||In this dissertation, developments in the field of building performance evaluation tools are
described. The subject of these tools is the thermal interaction of building structure and
heating and ventilating system. The employed technique is computer simulation of the
integrated, dynamic system comprising the occupants, the building and its heating and
With respect to buildings and the heating and ventilating systems which service them, the
practical objective is ensuring thermal comfort while using an optimum amount of fuel.
While defining the optimum had to be left for other workers, the issue of thermal comfort is
The conventional theory of thermal comfort in conditions characteristic for dwellings and
offices assumes steady-state conditions. Yet thermal conditions in buildings are seldom
steady, due to the thermal interaction between building structure, climate, occupancy, and
auxiliary systems. A literature rewiew is presented regarding work on thermal comfort
specifically undertaken to examine what fluctuations in indoor climate may be acceptable.
From the results, assessment criteria are defined.
Although its potentials reach beyond the area of Computer Aided Building Design, a
description is given of building and plant energy simulation within the context of the CABD
field of technology. Following an account of the present state-of-the-art, the choice for
starting from an existing energy simulation environment (ESPR) is justified. The main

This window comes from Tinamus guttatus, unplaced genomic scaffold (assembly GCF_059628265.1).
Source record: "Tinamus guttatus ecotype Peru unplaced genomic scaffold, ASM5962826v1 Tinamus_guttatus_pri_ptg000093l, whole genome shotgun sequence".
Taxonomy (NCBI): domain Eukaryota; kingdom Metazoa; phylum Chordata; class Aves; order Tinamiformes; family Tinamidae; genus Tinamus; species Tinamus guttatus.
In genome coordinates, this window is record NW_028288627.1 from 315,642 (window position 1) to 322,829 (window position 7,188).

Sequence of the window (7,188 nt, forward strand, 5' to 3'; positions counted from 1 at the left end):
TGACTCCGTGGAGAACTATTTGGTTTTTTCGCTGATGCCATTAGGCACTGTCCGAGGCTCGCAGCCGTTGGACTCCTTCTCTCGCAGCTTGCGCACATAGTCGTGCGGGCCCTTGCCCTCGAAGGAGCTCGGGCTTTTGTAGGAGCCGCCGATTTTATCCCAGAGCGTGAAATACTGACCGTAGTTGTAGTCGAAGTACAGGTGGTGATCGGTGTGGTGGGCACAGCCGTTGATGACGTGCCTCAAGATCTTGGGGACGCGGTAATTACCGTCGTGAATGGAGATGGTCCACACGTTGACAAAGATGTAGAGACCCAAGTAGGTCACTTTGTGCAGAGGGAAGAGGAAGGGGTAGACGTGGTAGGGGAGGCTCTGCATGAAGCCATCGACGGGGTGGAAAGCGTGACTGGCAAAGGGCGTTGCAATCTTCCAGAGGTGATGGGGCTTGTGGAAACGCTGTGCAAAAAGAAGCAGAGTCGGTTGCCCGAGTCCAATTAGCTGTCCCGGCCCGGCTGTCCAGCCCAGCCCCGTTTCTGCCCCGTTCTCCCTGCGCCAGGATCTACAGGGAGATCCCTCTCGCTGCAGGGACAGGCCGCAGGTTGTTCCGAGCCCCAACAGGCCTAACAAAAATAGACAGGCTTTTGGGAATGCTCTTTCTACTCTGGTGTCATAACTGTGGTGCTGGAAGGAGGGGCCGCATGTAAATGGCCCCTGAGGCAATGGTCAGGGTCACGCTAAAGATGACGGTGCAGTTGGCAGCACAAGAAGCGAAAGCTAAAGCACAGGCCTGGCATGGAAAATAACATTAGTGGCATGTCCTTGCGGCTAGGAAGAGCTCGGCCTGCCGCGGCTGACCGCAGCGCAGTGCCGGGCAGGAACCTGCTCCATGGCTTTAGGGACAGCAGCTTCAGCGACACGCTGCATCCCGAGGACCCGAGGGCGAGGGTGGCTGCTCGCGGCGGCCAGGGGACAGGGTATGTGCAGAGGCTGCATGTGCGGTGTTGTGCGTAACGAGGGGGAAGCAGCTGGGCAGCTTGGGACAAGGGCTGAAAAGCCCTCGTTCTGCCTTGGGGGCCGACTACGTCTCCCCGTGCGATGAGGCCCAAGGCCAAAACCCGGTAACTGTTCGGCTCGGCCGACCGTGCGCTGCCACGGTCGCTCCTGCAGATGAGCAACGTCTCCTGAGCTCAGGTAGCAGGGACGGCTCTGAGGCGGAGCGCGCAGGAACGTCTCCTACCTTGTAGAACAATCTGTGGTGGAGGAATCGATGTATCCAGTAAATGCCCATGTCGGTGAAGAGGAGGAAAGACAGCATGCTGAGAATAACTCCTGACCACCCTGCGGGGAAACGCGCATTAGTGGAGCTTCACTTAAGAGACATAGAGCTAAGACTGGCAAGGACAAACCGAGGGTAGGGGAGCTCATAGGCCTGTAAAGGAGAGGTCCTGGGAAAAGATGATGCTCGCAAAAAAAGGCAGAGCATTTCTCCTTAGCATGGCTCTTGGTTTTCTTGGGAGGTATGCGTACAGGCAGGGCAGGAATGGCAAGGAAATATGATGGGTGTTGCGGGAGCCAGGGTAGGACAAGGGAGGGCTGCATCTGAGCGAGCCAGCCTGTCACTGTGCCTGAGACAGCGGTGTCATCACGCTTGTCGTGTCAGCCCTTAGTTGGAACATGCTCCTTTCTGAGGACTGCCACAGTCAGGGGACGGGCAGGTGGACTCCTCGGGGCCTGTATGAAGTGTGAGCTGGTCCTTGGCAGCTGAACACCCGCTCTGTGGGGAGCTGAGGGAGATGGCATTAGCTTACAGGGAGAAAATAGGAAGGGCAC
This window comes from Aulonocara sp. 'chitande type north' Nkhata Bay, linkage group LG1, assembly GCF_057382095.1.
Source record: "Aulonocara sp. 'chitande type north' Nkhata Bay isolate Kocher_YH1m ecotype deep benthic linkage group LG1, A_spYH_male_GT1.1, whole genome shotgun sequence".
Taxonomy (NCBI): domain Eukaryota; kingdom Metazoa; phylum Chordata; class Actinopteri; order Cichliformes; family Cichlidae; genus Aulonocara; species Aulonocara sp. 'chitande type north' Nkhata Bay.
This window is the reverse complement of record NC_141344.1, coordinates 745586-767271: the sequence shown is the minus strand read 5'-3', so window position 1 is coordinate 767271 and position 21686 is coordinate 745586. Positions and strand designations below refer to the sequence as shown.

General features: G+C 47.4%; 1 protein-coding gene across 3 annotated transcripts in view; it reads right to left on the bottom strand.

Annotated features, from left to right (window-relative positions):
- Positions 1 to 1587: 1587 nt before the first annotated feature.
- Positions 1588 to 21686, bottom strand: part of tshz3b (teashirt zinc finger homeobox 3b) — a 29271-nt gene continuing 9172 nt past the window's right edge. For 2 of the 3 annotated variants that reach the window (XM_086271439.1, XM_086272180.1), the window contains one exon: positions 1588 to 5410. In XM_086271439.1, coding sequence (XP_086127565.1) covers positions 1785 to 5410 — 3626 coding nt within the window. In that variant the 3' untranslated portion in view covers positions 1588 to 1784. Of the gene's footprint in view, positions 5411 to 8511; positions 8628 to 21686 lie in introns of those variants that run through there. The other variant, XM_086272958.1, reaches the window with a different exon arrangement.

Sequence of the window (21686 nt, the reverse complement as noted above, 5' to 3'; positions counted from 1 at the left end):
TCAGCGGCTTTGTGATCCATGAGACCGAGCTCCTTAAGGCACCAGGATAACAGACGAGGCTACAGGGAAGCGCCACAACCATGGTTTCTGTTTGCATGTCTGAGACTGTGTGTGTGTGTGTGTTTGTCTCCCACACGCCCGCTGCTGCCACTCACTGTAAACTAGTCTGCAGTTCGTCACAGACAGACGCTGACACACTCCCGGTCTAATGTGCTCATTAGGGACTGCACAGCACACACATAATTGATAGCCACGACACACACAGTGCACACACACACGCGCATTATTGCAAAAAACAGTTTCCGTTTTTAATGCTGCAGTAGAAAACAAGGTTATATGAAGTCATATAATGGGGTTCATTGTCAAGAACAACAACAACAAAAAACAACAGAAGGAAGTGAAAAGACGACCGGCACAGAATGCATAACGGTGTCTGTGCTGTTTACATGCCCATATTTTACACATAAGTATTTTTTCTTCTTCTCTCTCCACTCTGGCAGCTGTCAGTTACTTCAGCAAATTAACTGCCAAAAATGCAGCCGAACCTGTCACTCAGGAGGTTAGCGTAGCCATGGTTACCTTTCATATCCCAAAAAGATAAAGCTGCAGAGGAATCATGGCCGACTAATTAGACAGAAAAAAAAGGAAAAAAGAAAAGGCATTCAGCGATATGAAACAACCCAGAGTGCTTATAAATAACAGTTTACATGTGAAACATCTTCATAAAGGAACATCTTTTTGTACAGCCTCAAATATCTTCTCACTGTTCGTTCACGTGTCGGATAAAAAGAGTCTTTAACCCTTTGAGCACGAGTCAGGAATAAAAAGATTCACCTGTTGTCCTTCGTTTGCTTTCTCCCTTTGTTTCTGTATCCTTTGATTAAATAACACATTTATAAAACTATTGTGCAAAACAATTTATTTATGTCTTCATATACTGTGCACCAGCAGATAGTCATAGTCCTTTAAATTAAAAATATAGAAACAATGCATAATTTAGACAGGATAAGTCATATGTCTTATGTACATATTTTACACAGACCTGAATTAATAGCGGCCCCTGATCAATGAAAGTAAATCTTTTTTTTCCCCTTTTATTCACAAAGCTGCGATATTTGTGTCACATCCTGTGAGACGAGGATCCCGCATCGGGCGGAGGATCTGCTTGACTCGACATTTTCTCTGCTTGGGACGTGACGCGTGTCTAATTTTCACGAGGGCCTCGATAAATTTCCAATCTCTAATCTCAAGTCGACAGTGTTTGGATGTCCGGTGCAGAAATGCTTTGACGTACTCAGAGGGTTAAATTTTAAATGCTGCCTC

development areas of this software platform - within the present context - are identified as:
fluid flow simulation, plant simulation, and their integration with the building side of the
overall problem domain.
In the field of fluid flow simulation, a fluid flow network simulation module is described.
The module is based on the mass balance approach, and may be operated either in standalone
mode or from within the integrated building and plant energy simulation system. The
program is capable of predicting pressures and mass flows in a user-defined building / plant
network comprising nodes (ie building zones, plant components, etc) and connections (ie air
leakages, fans, pipes, ducts, etc), when subjected to flow control (eg thermostatic valves) and
/ or to transient boundary conditions (eg due to wind).
The modelling and simulation techniques employed to predict the dynamic behaviour of the
heating and ventilating system, are elaborated. The simultaneous approach of the plant and
its associated control is described. The present work involved extensions to the ESPR energy
simulation environment with respect to robustness of the program, and with respect to
additional plant simulation features, supported plant component models and control features.
The coupling of fluid flow, plant side energy and mass, and building side energy simulation
into one integrated program is described. It is this "modular-simultaneous" technique for the
simulation of combined heat and fluid flow in a building / plant context, which enables an
integral approach of the thermal interaction of building structure and heating and ventilating
A multi stage verification and validation methodology is described, and its applicability to
the present work is demonstrated by a number of examples addressing each successive step
of the methodology.
A number of imaginary and real world case studies are described to demonstrate application
of the present work both in a modelling orientated context and in a building engineering
Then the general conclusions of the present work are summarized. Next and finally, there are
recommendations towards possible future work in the areas of: theory, user interface,
software structure, application, and technology transfer.